Self-help books are the most widely read type of book in the world. Humans have been writing self-help books since they began writing words on papyrus (seriously, look it up). No matter what problem you might have, chances are good there’s something out there that can help you move your cheese. There’s a reason they’re the best-selling books in the world.

Finding fulfilling employment when leaving the military can be a tough task, especially at a time when the U.S. economy feels like it’s on shaky ground amid a global pandemic. A critical element of the job search is keeping a positive attitude toward the work, even in the face of rejection — or worse, no reply at all.

In 1937, writer Napoleon Hill published “Think and Grow Rich,” a book he spent 20 years researching at the suggestion of robber-baron industrialist Andrew Carnegie. The book was published in the years before World War II, but Hill began researching in the days after the end of World War I, the 1918 influenza pandemic and the Great Depression.

The focus of “Think and Grow Rich” was the mindset and habits of America’s most successful people at the time. Hill studied the way they think even during some of the country’s most troubled times. It has since become one of the best-selling self-help books of all time, and echoes of Hill’s book can be found in many of the more recent books of the genre.

Industrialist Andrew Carnegie with author Napoleon Hill.

One of the book’s chapters is focused on persistence in any great undertaking. According to Hill, that trait requires no great amount of intelligence or education and just the time spent in effort toward your goal.

1. A Definite Purpose

A fundamental principle of “Think and Grow Rich” is the purpose of your pursuit and the “burning desire” to see it fulfilled. As Hill points out repeatedly, “Riches don’t respond to wishes.” They respond to action, and only through action will you take the steps toward your goals. Accordingly, you only will take the steps if you have a true desire for the goal at hand.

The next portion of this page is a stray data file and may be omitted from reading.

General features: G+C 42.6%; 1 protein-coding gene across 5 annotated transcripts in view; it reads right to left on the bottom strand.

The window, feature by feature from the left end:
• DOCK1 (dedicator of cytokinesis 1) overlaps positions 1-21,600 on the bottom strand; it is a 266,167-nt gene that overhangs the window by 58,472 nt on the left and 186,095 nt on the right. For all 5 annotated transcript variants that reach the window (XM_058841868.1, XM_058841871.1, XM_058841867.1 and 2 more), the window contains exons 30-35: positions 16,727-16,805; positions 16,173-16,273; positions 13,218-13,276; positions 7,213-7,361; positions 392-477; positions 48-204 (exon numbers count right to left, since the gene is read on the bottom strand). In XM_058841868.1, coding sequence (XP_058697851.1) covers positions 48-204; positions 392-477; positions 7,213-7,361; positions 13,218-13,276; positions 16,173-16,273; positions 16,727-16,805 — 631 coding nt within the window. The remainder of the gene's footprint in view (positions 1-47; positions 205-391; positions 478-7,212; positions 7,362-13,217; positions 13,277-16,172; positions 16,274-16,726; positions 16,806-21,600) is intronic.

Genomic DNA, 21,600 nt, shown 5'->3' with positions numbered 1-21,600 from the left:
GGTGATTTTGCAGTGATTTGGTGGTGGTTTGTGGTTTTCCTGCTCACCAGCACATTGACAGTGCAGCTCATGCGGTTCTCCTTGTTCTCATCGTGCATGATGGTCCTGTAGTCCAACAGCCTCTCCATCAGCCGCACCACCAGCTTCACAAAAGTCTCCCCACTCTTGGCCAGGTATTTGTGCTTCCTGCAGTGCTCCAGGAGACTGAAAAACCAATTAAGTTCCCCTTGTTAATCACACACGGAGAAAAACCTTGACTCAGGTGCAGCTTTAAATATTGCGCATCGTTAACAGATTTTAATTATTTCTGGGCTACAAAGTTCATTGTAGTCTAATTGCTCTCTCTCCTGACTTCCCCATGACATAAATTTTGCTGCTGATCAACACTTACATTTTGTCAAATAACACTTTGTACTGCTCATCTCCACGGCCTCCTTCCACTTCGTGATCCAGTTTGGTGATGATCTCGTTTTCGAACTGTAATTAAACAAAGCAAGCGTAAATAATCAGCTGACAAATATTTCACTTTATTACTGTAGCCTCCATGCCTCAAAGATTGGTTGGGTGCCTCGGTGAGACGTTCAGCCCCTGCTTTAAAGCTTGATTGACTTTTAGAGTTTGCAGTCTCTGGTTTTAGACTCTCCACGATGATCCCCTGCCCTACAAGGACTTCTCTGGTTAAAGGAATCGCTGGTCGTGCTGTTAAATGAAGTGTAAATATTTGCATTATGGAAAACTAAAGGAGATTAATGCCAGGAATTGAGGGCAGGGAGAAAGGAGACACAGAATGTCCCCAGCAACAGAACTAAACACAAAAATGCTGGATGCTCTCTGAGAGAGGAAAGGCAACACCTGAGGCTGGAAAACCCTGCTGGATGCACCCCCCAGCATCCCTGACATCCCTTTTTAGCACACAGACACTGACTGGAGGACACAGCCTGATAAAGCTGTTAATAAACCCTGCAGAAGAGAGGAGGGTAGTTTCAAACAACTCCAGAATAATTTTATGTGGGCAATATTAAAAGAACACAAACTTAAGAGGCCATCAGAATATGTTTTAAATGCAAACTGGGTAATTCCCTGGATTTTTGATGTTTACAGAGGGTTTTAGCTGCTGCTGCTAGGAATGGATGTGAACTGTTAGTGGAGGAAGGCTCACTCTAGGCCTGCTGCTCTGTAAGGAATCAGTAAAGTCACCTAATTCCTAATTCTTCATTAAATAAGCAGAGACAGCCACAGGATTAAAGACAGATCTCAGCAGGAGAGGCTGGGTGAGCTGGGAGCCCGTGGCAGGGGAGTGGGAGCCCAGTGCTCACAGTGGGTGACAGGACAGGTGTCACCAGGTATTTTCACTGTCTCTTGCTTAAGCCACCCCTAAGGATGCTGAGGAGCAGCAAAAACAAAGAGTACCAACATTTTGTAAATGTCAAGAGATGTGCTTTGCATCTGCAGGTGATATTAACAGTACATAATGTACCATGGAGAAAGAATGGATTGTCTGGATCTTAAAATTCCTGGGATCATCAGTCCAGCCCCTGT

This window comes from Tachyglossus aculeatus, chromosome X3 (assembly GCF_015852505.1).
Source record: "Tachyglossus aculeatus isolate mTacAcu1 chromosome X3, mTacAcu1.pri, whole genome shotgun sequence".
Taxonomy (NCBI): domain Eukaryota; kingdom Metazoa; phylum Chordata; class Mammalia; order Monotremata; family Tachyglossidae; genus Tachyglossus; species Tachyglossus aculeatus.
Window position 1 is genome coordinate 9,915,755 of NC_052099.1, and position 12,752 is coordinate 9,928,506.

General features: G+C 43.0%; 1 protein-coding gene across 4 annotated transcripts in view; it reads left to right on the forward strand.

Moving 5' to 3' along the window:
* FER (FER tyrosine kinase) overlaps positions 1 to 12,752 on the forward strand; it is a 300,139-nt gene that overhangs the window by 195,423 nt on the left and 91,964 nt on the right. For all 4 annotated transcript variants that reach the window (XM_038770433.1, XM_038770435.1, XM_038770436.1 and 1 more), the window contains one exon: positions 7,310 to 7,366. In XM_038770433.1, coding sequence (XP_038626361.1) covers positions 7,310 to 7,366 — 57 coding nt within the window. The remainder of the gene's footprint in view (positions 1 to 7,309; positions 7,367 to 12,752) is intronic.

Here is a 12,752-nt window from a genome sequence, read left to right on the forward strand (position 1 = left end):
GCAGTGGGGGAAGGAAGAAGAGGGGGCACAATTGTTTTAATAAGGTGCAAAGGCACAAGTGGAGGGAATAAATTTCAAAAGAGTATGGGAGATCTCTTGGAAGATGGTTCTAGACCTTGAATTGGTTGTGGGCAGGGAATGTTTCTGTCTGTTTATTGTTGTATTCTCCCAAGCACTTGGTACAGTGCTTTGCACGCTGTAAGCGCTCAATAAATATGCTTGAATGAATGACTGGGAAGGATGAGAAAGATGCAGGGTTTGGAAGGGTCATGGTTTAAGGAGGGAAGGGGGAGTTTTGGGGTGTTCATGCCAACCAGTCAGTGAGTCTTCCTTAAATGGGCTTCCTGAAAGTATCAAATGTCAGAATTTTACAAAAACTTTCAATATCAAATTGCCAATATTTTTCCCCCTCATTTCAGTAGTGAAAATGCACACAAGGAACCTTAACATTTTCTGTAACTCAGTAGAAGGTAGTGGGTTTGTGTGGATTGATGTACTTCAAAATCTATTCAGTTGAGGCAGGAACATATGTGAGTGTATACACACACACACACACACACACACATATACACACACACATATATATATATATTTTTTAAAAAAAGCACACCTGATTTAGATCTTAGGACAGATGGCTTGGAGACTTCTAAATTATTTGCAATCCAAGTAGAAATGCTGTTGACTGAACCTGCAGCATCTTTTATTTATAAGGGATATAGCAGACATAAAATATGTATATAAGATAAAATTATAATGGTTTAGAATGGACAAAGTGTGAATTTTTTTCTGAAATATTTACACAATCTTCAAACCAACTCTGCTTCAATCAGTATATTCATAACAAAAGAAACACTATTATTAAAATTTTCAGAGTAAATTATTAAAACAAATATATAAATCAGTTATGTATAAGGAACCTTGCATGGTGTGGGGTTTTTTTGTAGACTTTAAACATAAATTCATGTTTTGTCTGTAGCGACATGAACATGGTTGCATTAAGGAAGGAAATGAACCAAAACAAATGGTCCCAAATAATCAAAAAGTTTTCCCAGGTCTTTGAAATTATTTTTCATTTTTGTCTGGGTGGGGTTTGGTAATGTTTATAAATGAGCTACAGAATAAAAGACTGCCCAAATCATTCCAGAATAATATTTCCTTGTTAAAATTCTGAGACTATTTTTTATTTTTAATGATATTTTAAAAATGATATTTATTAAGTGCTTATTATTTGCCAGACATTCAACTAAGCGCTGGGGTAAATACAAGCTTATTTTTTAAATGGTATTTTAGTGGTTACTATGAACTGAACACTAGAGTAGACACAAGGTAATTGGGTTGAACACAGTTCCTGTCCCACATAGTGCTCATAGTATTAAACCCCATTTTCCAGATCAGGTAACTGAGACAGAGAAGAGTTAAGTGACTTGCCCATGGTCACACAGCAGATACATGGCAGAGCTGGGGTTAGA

So ask yourself if you truly have set goals for yourself that reflect the “burning desire” of your post-military life. Is the job, degree or whatever goal you’ve set enough to make you take the steps necessary to achieve them every day? Once you have what you want, will it fulfill your needs?

This first attribute will be the engine that drives your job search.

2. A Definite Plan

This is the roadmap to your success. How will you understand what actions to take toward your goals without an understanding of how to get to them? Taking direct action toward achievement won’t do much good for you without a coordinated effort, and all your actions may not lead anywhere.

In the world of the modern job search, an unplanned or poorly executed plan may at best lead you nowhere and, at worst, hold you back. Chart each milestone on the way toward your objective, know how to reach the next and understand how each one will lead to the ultimate goal.

3. Shut Out Negative Influences

When you’re aiming high, shooting for something that you will find truly fulfilling, you may come across naysayers who will tell you that you might be aiming a little too high. If the goal you’ve chosen is truly fulfilling and the route you’ve decided to take is realistic and achievable, you don’t need anyone telling you the objective is impossible.

Hill says relatives, friends and acquaintances will try to tell you to manage your expectations. If you’ve made a real plan of action, have the desire to fulfill it and take steps to achieve the plan, then you don’t need the negative input of others, which brings us to the fourth Cause of Persistence …

4. Surround Yourself With Encouragement

Hill calls this group of friendly influences many things throughout his book, from a “friendly alliance” to a “mastermind group.” The crux of his point here is that you surround yourself with positive people who will influence you to stay the course or make corrections when necessary.

When working toward the objective you truly desire, you need people who will encourage you through good times and bad, to help you stick to your plan and follow it through with the resolve you had when you first wrote the plan. If something goes wrong along the way, rely on this group to help you change the plan rather than give up entirely.

Anyone can give you a thousand reasons not to do something. This group will give you the purpose to press on.

— Blake Stilwell can be reached at He can also be found on Twitter @blakestilwell or on Facebook.

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